That'd be why I stopped going to concerts in Deep Ellum late at night.


Number of times my car was broken into in Tarrant County 3

Number of times my car was broken into in Dallas County 0

Personal anecdotes mean nothing in the larger scope. Crime happens everywhere.

#16 jefffwd

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Posted 23 June 2009 - 08:44 AM

QUOTE (FoUTASportscaster @ Jun 23 2009, 08:48 AM) <{POST_SNAPBACK}>
Apparently, it's hooligans from the suburbs that you should watch out for.

http://www.dallasnew...n2.4ab3cd9.html

QUOTE (Recyclican @ Jun 19 2009, 09:08 AM) <{POST_SNAPBACK}>
Number of times I've been stopped on the freeway in the middle of the night by attempted car-jackers in Fort Worth: 0
Number of times I've been stopped on the freeway in the middle of the night by attempted car-jackers in Dallas: 1

That'd be why I stopped going to concerts in Deep Ellum late at night.


Number of times my car was broken into in Tarrant County 3

Number of times my car was broken into in Dallas County 0

Personal anecdotes mean nothing in the larger scope. Crime happens everywhere.


Crime happens everywhere... true - but sometimes it happens more frequently in some places. The list of the 25 most dangerous neighborhoods was just released yesterday...

Found Within ZIP Code(s): 75215, 75210 unsure.gif
Predicted Annual Violent Crimes: 231
Violent Crime Rate (per 1,000): 131.03
My Chances of Becoming a Victim Here (in one year): 1 in 8


25 Most Dangerous Neighborhoods
25) Chicago, Ill. (Winchester, Ave./60th St.)
24) Chicago, Ill. (Wallace St./58th St.)
23) Detroit, Mich. (Mount Elliott St./Palmer Ave.)
22) Orlando, Fla. (East-West Expy/Orange Blossom Trl.)
21) Cleveland, Ohio (Cedar Ave./55th St.)
20) Baltimore, Md. (Orleans St./Front St.)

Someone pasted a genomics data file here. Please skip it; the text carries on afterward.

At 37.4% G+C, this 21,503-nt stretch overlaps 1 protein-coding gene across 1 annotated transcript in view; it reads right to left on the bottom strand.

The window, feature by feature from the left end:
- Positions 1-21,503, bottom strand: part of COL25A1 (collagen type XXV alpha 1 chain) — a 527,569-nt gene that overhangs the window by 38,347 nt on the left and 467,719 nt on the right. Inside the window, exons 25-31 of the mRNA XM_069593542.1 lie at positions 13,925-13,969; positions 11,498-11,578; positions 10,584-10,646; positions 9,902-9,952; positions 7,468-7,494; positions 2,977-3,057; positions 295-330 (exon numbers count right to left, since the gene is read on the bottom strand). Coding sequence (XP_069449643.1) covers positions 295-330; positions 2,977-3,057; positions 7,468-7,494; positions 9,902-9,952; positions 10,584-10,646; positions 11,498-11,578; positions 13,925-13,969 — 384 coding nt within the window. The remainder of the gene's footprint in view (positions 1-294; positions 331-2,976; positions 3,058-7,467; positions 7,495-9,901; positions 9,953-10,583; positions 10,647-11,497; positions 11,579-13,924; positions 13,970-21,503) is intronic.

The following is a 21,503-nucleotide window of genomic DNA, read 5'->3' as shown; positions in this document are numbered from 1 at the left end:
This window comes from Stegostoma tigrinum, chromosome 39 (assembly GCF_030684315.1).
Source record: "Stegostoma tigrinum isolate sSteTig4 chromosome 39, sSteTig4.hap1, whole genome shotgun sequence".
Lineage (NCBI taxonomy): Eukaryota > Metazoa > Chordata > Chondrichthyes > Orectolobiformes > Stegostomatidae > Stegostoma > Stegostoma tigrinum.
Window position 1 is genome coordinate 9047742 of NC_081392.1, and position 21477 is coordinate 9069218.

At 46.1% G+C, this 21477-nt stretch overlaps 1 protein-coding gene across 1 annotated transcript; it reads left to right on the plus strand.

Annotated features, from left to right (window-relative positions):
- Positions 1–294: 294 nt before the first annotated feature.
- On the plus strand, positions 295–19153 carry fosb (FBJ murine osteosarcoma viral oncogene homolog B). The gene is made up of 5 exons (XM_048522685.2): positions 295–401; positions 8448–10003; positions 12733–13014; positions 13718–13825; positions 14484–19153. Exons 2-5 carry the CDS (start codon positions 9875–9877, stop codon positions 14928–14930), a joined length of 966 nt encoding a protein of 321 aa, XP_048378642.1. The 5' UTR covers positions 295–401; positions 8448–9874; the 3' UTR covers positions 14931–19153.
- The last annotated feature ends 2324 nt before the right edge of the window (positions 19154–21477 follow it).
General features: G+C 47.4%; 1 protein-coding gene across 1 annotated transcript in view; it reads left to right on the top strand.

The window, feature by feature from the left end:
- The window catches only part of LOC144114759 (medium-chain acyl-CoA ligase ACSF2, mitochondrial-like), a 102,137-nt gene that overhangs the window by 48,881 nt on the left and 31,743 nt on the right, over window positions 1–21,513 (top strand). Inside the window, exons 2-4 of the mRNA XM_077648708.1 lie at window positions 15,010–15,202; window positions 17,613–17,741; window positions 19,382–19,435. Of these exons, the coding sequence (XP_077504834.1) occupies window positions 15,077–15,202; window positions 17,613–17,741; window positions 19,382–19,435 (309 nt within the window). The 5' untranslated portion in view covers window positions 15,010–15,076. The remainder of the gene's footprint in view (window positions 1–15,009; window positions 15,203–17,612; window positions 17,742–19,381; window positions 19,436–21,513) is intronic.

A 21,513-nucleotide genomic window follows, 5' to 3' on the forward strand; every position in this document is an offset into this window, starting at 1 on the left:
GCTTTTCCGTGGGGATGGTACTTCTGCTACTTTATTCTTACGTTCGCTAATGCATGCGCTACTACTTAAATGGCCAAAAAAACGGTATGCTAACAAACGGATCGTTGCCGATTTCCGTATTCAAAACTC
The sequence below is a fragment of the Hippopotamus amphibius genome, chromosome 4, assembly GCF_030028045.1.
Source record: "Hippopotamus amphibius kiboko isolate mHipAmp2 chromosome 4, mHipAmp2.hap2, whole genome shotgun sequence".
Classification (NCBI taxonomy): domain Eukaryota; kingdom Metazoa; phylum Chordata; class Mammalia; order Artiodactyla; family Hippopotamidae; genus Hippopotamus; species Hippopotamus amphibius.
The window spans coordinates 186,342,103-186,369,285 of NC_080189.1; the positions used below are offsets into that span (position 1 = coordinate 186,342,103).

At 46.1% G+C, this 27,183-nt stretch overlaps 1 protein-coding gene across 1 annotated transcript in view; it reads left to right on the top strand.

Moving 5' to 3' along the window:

19) Chicago, Ill. (66th St./Yale Ave.)
18) New York, N.Y. (St. Nicholas Ave./125th St.)
17) Tampa, Fla. (Amelia Ave./Tampa St.)
16) Philadelphia, Pa. (Broad St./Dauphin St.)
15) Little Rock, Ark. (Roosevelt Rd./Bond St.)
14) St. Louis, Mo. (14th St./Dr. Martin Luther King Dr.)
13) Springfield, Ill. (Cook St./11th St.)
12) Dallas, Texas (2nd Ave./Hatcher St.)
11) Memphis, Tenn. (Bellevue Blvd./Lamar Ave.)
10) Richmond, Va. (Church Hill)
9) Dallas, Texas (Route 352/Scyene Rd.)
8) Kansas City, Mo. (Forest Ave./41st St.)
7) Memphis, Tenn. (Warford St./Mount Olive Rd.)
6) Kansas City, Mo. (Bales Ave./30th St.)
5) Baltimore, Md.(North Ave./Belair Rd.)
4) Jacksonville, Fla. (Beaver St./Broad St.)
3) Miami, Fla. (7th Ave./North River Dr.)
2) Chicago, Ill. (State St./Garfield Blvd.)
1) Cincinnati, Ohio (Central Pky./Liberty St.)

#17 Recyclican

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Posted 23 June 2009 - 10:26 AM

QUOTE (FoUTASportscaster @ Jun 23 2009, 08:48 AM) <{POST_SNAPBACK}>
Personal anecdotes mean nothing in the larger scope. Crime happens everywhere.


True - one should not draw vast conclusions from few observations. Though, I'd wager you spend a great deal more time in Fort Worth than in Dallas (hence fewer opportunities for your car to be broken into in Dallas). Likewise, I drive a great deal more in Fort Worth than I do in Dallas, though despite this I have never once had an attempted car-jacking occur to me in Fort Worth.

#18 FoUTASportscaster

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Posted 23 June 2009 - 12:47 PM

QUOTE (Recyclican @ Jun 23 2009, 11:26 AM) <{POST_SNAPBACK}>
True - one should not draw vast conclusions from few observations. Though, I'd wager you spend a great deal more time in Fort Worth than in Dallas (hence fewer opportunities for your car to be broken into in Dallas). Likewise, I drive a great deal more in Fort Worth than I do in Dallas, though despite this I have never once had an attempted car-jacking occur to me in Fort Worth.


I lived in Tarrant County from Aug. 2000 until May 2004. I haved lived in Dallas County since that time.

#19 Dismuke